Sanders writes with great nostalgia and respect for his grandfather and his father, and is proud of the fact that he still uses the tools that they used. Things said or done by both men are fondly recalled, as are his own early, comic attempts at making things: “My cobbled-together guitars might have been alien spaceships, my barns might have been models of Aztec temples.” The anecdote about his daughter’s gerbils also provides humor. Sanders makes us aware of the outside world at one point when he reports hearing the news headlines on his daughter’s radio while they fret over the gerbil problem, but the whole tone and message of this piece of writing is positive and that happiness and redemption are to be found in continuities, especially that provided by our families. Anyone who has some ordinary object in their family passed down through the generations will be able to relate to this.
Sister Bernadette’s Barking Dog’ – Kitty Burns Florey
This originally-named essay is a delightful surprise. I say originally-named because the title gives the reader no clue whatsoever about the content of the essay whatsoever and so our expectations as we start reading are constantly surprised. In fact, the essay is a nostalgic piece about the now old-fashioned way that students of English in all American schools were taught how to “diagram” sentences. There are several examples of what a “diagrammed” sentence looks like which give the essay some visual appeal. Florey makes a lot of literary allusions which some readers might well find rather off-putting: in the first paragraph alone she has referred to George Bernard Shaw’s play Pygmalion and writers like Emerson and Fennimore Cooper. Later when she quotes H G Wells on the written style of Henry James I realized that she expects her readers to have the same reading experience and knowledge as she does – so the essay appeals to a well-read, highly literate readership. Towards the end of the essay she re-enforces this sense of exclusivity by remembering snatches of Latin that she remembers from her schooldays.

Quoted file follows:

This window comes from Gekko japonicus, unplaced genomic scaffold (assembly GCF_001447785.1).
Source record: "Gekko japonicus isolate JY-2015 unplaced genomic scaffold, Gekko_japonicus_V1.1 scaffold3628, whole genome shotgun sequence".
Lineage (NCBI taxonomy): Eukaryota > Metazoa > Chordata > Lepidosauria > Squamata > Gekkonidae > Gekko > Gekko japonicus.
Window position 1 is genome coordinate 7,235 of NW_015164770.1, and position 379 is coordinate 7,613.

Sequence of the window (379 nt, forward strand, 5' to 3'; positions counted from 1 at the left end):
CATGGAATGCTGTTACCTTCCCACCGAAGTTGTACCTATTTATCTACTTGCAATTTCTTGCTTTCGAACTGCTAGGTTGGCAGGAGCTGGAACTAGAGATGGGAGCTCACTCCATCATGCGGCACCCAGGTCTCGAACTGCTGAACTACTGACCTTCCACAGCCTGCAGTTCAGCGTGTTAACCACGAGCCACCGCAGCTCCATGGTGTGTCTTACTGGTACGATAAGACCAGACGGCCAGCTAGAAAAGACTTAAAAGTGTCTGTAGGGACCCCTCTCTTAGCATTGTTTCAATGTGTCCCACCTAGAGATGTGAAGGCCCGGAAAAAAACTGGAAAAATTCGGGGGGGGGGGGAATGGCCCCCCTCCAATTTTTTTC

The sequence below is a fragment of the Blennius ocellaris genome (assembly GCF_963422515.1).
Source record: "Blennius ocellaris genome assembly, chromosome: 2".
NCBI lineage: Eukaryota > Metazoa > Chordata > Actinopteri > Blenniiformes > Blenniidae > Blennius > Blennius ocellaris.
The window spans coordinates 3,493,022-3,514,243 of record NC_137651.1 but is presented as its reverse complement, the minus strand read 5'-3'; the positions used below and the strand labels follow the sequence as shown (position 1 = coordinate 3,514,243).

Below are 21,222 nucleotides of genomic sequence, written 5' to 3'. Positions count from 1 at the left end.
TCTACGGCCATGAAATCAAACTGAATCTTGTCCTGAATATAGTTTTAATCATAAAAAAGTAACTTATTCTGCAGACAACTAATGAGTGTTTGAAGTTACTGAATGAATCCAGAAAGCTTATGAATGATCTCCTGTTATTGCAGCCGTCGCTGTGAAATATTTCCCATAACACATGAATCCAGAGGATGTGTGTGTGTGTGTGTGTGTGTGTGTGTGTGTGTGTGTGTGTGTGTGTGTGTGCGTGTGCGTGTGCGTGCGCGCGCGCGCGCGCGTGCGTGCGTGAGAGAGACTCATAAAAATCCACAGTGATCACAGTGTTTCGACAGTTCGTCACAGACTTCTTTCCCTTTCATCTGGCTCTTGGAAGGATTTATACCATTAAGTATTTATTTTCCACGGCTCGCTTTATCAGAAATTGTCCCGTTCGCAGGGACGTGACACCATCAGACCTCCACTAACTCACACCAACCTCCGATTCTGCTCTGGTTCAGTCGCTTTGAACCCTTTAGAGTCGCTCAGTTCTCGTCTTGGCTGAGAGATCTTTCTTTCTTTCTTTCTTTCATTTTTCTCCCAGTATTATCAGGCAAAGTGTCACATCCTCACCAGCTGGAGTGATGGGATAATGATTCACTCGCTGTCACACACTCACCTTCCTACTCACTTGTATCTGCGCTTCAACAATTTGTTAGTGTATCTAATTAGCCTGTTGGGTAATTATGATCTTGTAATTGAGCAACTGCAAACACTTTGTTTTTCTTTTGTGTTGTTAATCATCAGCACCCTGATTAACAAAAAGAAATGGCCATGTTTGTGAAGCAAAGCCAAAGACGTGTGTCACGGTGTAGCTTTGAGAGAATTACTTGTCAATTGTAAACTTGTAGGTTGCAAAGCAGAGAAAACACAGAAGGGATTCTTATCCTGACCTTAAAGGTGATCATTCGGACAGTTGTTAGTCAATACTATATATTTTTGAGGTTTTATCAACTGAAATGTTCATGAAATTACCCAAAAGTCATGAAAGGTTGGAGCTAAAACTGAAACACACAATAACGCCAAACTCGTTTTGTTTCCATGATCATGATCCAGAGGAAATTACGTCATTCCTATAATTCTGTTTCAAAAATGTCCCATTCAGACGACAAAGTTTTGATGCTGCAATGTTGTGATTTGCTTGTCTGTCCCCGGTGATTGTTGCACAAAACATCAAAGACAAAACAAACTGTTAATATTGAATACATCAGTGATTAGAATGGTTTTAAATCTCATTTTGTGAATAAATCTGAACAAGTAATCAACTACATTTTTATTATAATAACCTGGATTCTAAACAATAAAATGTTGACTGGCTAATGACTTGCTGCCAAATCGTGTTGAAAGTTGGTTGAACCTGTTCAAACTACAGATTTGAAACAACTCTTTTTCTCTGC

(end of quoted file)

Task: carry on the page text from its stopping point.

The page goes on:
In the end, despite Florey’s enthusiasm for diagramming sentences and the bizarre diagrams that accompany the essay, I was not convinced that the skill of being able correctly to diagram a sentence was worth being especially nostalgic about. She herself admits that “Diagramming may have taught us to write more correctly – maybe even to think more logically – but I don’t think anyone would claim it has taught us to write well.” However, despite her desire to name drop lots of famous authors there are moments when Florey’s own language comes alive: she writes about the absurdity of trying to force “English into the well-made boxes of Latin and Greek, which is something like forcing a struggling cat into the carrier for a trip to the vet.” Here the simile involving the cat momentarily lifts the writing and makes it more engaging for the reader.
‘The Old House’ – David Sedaris